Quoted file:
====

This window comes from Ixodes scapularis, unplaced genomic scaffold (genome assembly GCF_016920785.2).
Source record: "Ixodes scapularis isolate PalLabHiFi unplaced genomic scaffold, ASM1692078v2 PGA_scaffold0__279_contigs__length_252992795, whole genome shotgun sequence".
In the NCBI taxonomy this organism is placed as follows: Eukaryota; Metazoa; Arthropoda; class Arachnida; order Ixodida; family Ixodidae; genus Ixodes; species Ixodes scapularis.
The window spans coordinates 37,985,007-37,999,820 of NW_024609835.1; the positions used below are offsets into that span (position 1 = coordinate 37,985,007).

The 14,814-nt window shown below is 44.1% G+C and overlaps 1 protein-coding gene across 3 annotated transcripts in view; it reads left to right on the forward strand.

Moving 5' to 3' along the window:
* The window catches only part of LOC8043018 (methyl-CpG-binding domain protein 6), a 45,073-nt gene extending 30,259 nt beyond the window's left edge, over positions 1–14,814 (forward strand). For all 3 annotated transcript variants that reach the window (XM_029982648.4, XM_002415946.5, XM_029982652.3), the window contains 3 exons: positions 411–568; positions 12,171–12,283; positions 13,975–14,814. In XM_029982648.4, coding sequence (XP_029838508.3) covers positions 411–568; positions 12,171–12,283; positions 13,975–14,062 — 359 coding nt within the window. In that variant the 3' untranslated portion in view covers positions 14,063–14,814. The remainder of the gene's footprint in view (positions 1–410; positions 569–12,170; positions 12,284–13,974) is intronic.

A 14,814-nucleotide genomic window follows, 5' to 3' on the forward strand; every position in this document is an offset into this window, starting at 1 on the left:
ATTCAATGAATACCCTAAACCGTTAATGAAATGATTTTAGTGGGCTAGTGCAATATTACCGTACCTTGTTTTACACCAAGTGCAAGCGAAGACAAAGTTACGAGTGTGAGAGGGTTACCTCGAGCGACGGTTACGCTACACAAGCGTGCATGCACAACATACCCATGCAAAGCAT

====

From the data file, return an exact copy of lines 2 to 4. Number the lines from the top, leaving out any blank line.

Source record: "Ixodes scapularis isolate PalLabHiFi unplaced genomic scaffold, ASM1692078v2 PGA_scaffold0__279_contigs__length_252992795, whole genome shotgun sequence".
In the NCBI taxonomy this organism is placed as follows: Eukaryota; Metazoa; Arthropoda; class Arachnida; order Ixodida; family Ixodidae; genus Ixodes; species Ixodes scapularis.
The window spans coordinates 37,985,007-37,999,820 of NW_024609835.1; the positions used below are offsets into that span (position 1 = coordinate 37,985,007).